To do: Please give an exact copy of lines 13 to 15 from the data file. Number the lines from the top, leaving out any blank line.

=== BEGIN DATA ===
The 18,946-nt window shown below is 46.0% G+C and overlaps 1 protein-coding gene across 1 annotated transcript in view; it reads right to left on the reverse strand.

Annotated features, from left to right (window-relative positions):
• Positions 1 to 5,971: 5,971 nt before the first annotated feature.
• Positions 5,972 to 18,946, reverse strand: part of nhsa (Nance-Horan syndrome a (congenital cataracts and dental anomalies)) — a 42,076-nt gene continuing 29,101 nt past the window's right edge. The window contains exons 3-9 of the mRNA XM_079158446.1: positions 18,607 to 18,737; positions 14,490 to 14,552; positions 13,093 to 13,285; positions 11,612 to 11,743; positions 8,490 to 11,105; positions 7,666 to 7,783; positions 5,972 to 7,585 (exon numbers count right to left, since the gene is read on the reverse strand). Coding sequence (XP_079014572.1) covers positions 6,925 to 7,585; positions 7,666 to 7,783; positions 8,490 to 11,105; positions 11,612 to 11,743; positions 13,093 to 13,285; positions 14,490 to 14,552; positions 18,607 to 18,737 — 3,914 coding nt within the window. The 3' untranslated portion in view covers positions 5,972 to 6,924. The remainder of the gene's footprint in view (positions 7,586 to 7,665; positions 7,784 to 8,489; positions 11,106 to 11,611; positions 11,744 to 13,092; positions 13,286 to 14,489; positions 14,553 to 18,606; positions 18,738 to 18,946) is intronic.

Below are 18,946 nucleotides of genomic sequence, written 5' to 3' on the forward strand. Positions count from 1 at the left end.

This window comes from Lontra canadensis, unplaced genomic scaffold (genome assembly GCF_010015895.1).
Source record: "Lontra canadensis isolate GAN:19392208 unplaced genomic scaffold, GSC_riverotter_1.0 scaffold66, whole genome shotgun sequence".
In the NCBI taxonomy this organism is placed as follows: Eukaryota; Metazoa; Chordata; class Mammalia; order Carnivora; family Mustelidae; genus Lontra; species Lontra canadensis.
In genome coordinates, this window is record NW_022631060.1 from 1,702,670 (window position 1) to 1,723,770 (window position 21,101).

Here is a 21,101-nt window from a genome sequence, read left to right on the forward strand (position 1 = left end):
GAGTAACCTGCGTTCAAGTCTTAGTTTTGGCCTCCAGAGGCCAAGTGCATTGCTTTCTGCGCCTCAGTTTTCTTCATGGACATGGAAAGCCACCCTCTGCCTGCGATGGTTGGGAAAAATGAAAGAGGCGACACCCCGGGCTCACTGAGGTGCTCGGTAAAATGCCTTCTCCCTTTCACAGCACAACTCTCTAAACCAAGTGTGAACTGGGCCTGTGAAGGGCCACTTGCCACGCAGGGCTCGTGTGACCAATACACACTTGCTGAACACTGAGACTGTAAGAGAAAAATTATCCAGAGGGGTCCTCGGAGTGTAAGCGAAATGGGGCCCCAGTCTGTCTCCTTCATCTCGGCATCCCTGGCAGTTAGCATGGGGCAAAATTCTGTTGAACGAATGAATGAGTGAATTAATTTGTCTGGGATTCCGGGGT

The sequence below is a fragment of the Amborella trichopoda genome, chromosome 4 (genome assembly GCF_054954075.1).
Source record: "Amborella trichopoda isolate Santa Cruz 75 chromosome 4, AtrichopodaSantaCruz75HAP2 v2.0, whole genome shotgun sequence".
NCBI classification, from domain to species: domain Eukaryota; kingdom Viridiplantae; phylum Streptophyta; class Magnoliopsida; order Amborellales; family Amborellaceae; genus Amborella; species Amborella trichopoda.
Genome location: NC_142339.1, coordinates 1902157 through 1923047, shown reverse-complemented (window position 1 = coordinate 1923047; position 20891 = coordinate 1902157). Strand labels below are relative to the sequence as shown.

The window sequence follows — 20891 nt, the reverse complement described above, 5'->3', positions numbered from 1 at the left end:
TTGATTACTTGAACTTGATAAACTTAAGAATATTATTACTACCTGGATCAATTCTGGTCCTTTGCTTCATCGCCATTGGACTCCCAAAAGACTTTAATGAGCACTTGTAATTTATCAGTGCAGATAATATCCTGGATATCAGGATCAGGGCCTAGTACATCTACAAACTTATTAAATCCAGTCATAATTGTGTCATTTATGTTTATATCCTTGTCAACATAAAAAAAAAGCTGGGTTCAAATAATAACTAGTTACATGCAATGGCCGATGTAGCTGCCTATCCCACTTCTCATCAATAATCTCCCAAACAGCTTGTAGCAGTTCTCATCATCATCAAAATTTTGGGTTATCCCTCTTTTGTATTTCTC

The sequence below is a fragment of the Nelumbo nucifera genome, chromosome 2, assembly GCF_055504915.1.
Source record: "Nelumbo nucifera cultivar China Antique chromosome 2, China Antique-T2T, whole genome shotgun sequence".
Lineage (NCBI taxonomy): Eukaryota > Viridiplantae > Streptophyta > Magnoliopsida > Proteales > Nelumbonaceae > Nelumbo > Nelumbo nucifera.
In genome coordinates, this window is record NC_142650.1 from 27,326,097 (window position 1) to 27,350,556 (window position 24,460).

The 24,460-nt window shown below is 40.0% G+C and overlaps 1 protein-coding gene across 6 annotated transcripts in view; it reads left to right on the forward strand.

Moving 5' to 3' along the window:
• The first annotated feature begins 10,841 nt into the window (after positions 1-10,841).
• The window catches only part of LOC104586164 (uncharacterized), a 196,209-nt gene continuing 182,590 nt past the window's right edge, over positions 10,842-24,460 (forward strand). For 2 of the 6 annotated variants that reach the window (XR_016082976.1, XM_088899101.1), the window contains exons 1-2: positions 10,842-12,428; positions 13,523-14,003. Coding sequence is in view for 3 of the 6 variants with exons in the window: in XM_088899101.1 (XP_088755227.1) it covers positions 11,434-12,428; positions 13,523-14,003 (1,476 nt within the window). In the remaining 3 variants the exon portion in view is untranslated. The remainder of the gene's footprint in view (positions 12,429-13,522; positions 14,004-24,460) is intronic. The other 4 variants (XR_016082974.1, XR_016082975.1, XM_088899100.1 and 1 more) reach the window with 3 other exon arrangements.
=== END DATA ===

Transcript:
Source record: "Amborella trichopoda isolate Santa Cruz 75 chromosome 4, AtrichopodaSantaCruz75HAP2 v2.0, whole genome shotgun sequence".
NCBI classification, from domain to species: domain Eukaryota; kingdom Viridiplantae; phylum Streptophyta; class Magnoliopsida; order Amborellales; family Amborellaceae; genus Amborella; species Amborella trichopoda.
Genome location: NC_142339.1, coordinates 1902157 through 1923047, shown reverse-complemented (window position 1 = coordinate 1923047; position 20891 = coordinate 1902157). Strand labels below are relative to the sequence as shown.